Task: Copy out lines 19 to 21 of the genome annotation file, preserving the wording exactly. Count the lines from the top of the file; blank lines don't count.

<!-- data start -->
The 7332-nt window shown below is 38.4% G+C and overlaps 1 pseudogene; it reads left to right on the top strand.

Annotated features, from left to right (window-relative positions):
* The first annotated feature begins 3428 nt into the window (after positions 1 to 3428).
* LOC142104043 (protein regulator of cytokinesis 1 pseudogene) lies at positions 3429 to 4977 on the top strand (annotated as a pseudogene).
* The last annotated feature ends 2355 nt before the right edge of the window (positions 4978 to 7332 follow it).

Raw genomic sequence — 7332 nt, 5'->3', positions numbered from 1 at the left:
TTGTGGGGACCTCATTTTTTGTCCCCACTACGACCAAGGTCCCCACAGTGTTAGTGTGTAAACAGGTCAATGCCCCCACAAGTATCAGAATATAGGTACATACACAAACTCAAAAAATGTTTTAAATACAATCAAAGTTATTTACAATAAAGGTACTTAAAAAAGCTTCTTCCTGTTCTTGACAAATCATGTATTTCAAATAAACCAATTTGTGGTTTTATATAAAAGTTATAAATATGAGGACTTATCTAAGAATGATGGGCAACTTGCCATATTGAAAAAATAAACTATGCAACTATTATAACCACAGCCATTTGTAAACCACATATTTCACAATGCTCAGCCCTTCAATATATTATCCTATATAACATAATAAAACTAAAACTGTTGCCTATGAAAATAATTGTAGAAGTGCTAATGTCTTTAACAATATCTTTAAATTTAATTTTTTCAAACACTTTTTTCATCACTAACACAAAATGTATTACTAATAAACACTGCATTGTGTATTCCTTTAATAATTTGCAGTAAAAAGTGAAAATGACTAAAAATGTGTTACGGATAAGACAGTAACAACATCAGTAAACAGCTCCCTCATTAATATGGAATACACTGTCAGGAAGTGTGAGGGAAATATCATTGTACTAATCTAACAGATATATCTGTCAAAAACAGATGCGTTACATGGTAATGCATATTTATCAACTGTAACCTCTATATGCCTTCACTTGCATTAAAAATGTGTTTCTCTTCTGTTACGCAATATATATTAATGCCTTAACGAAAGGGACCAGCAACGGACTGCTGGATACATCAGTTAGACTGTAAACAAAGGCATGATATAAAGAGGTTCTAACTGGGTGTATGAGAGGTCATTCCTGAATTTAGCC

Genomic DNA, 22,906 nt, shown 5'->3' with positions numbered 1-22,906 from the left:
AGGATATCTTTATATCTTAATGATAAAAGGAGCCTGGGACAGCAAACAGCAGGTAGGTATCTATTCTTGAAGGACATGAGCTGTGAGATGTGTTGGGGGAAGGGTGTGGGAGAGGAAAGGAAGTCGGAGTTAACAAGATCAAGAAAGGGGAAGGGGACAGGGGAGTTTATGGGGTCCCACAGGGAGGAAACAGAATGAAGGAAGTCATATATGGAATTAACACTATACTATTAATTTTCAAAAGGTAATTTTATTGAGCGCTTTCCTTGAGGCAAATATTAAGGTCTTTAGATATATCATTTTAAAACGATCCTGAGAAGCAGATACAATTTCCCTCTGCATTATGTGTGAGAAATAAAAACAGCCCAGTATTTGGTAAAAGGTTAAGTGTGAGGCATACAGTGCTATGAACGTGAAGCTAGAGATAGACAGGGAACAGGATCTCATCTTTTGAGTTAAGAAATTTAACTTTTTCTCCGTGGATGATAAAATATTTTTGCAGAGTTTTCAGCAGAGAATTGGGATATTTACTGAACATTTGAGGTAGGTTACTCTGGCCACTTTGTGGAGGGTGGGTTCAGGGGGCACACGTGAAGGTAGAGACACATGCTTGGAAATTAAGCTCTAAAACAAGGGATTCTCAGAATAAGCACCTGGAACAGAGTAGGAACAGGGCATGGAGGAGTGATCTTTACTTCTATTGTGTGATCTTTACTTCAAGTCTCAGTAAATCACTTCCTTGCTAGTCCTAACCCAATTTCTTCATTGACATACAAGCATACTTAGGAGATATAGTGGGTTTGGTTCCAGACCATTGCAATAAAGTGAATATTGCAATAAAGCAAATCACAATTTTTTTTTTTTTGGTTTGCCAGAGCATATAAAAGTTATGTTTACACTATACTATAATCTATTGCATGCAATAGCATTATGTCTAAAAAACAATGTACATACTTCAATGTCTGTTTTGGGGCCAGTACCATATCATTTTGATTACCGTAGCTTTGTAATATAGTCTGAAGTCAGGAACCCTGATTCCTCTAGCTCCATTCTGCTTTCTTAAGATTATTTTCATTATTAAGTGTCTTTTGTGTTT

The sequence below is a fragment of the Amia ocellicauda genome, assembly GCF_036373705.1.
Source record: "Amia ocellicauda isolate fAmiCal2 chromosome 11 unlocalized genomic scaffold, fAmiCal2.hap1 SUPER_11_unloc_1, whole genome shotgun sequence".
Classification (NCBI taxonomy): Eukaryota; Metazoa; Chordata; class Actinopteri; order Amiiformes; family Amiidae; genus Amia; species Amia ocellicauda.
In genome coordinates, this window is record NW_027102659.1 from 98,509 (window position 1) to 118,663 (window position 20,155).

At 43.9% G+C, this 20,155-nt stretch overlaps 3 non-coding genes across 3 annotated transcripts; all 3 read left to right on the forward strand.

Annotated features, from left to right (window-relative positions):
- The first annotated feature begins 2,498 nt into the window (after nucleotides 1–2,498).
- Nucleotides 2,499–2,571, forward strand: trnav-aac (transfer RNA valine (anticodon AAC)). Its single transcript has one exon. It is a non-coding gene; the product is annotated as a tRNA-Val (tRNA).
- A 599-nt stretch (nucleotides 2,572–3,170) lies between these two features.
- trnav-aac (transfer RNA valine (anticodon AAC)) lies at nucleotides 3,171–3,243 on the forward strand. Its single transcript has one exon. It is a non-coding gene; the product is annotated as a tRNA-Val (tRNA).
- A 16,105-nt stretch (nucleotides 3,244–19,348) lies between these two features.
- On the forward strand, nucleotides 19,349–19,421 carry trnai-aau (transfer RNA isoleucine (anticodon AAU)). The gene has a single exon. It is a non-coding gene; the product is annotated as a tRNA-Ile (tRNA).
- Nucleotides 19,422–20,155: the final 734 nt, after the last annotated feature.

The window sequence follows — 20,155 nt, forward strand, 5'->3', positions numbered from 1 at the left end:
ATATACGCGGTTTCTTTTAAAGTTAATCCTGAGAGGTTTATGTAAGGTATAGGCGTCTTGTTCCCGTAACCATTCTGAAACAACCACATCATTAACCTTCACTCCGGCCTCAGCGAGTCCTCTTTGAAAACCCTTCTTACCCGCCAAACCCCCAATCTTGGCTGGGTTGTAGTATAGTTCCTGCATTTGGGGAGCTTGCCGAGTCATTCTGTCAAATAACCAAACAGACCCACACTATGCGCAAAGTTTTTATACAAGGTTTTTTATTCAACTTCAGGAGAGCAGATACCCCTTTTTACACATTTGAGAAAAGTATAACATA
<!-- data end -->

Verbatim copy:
- trnav-aac (transfer RNA valine (anticodon AAC)) lies at nucleotides 3,171–3,243 on the forward strand. Its single transcript has one exon. It is a non-coding gene; the product is annotated as a tRNA-Val (tRNA).
- A 16,105-nt stretch (nucleotides 3,244–19,348) lies between these two features.
- On the forward strand, nucleotides 19,349–19,421 carry trnai-aau (transfer RNA isoleucine (anticodon AAU)). The gene has a single exon. It is a non-coding gene; the product is annotated as a tRNA-Ile (tRNA).